I’m not going to go in to why these foods are excluded. If you want to read more, start with this article, and then consider reading Robb Wolf’s excellent The Paleo Solution or Loren Cordain’s The Paleo Diet.

After you remove a few food groups, what’s left?


We’re left with many varieties of beast, foul, fish, vegetables, fruits, nuts, and seeds. Oh Noes! What about my Twinkies! There are no processed foods here; you’re only going to find what our bodies were designed to eat. Let’s take a closer look.


Hands-down, animal meat is the best source of dietary protein for your body. Yes, quality does matter, which is why the protein that comes from meat is orders of magnitude superior to that found in, say, a candy bar or a head of broccoli. The nutrition label for your favorite bran muffin might indicate that it contains protein, but it doesn’t say what kind of protein it is, nor does it say how useful (or destructive) that protein will be once it enters your body.

Are some forms of meat better than others? Absolutely. For example, grass-fed beef is better than grain-fed (i.e. corn-fed) beef, both in that it is leaner and has a much better ratio of Omega-3 to Omega-6 fatty acids. This should come as no surprise. Cows were made to eat grass, not grain, so when we eat animals that are living out the fullness of their genetic potential, we also benefit from a dietary perspective. The same holds for wild-caught vs. farmed (i.e. corn-fed) fish and pastured chickens vs. confined (and exclusively grain-fed) chickens.

When it comes to meat on the Paleo Diet, we want to have variety and quality to get the best sources of protein and unprocessed fat in our diet.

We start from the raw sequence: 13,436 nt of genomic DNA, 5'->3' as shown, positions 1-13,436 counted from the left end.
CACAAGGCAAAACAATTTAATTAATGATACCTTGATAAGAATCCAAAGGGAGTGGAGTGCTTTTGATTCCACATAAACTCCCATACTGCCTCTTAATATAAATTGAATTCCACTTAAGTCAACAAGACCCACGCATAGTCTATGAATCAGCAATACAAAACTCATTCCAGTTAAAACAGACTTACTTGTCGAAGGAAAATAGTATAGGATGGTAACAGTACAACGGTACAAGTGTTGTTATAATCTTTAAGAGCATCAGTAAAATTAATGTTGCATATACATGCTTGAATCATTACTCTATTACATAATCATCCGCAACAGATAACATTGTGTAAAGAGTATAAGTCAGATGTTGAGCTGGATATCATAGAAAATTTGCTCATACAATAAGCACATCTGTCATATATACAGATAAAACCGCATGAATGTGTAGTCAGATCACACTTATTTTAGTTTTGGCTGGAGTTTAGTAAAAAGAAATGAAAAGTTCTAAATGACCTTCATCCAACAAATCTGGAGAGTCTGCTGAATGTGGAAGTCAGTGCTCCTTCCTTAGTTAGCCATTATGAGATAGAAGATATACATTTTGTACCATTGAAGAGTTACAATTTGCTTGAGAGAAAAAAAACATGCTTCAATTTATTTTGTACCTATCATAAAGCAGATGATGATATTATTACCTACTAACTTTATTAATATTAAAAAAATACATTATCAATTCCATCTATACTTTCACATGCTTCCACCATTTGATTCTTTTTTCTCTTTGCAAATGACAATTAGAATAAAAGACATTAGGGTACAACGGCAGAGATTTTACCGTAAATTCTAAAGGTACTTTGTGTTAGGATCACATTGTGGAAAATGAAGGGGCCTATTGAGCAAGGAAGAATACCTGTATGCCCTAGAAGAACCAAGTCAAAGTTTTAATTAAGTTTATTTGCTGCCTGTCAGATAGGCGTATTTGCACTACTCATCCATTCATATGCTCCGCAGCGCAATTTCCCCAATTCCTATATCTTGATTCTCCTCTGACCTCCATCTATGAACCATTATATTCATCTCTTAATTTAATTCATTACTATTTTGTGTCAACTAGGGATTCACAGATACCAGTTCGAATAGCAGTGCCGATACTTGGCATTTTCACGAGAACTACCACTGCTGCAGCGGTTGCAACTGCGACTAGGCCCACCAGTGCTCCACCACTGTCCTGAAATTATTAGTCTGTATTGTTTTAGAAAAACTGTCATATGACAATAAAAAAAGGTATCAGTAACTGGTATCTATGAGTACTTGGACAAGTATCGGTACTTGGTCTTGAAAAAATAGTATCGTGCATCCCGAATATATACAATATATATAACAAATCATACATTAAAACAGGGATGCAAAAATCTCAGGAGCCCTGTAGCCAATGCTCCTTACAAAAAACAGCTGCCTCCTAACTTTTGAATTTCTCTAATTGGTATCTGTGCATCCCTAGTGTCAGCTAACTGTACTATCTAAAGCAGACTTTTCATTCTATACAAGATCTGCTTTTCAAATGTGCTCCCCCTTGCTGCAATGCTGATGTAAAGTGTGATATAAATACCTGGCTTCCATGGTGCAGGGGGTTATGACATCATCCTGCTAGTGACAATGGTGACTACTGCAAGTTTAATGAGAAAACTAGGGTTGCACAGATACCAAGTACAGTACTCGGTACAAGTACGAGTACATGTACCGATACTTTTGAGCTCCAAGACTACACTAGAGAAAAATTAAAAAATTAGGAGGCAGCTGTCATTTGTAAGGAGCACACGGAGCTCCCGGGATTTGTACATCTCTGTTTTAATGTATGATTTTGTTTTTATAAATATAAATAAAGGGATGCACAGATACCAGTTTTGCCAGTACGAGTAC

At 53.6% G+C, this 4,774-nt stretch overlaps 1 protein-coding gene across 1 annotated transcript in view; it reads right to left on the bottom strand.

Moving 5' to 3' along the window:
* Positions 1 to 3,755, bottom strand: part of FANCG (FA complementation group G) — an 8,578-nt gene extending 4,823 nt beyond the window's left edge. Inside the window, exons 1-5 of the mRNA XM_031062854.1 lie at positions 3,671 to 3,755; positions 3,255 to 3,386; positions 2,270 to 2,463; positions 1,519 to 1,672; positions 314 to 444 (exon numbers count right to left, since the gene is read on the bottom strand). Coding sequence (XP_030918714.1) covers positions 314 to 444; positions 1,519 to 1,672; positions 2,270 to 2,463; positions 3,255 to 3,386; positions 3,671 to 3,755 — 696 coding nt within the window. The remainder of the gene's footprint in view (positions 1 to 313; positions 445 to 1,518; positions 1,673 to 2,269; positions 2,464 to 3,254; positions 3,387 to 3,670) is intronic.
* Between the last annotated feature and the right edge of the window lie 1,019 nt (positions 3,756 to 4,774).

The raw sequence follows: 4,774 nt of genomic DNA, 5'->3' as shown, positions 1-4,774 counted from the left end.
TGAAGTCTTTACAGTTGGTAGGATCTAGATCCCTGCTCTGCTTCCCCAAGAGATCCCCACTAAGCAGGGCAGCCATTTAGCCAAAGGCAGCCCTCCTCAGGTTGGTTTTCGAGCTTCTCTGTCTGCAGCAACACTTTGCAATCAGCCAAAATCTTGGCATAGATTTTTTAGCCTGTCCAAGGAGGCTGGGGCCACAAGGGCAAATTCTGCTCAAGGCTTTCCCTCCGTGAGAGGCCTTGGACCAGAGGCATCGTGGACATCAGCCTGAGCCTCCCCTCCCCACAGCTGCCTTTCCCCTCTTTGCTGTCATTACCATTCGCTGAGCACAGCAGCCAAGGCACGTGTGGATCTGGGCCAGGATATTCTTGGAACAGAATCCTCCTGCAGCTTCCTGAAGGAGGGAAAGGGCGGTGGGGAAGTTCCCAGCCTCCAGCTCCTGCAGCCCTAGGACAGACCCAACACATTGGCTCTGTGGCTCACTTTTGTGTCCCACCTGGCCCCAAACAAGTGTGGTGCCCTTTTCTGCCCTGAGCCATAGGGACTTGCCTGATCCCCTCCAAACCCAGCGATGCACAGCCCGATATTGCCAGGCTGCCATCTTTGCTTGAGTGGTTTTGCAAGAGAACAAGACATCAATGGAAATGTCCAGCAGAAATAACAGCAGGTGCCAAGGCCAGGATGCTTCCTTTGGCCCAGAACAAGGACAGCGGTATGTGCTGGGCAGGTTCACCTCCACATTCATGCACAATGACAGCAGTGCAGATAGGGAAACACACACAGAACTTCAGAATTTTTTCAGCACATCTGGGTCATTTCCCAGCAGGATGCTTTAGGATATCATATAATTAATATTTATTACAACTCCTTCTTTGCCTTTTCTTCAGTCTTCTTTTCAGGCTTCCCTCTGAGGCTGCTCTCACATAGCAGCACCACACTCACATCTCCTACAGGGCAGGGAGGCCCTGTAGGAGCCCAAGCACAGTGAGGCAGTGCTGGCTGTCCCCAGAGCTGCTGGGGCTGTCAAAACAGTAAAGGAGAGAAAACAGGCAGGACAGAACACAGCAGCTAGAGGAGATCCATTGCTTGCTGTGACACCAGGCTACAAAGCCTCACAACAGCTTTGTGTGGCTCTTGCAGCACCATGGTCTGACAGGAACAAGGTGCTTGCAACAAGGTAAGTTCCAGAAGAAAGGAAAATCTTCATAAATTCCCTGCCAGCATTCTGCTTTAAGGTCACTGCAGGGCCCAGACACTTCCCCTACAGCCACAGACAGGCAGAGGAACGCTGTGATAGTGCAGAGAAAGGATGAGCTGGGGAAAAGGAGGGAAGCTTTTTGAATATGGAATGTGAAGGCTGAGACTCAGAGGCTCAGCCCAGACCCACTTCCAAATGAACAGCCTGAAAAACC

Fruits & Vegetables

Let’s go ahead and throw vegetables and fruits into the same category and look at them together. If you’re doing Paleo to lose weight (which works, by the way), you’re going to want to stick with mostly vegetables and minimal fruit, but from a dietary perspective, both categories offer an excellent source of carbohydrates.

I cringe every time I hear, “Oh, you’re doing a caveman diet? So that means you’re cutting out carbs,” as if pasta were the only source of dietary carbohydrates. “Yeah, but if you want to get carbs from vegetables, you have to eat a lot!” Uh-huh. You can also get your carbs from a Butterfinger and a gallon of sweet tea, but are you really getting quality carbohydrates? Not a chance.

Even at the purely nutritional level, food is a lot more than just a source of calories. Of course, you’re going to get plenty of calories from eating your fruits and veggies, but you’re also going to get lots of fiber and a wealth of micro-nutrients (e.g. vitamins & minerals). When compared to grains, even whole grains, vegetables win when it comes to nutrient content.

Nuts, Seeds, & Oils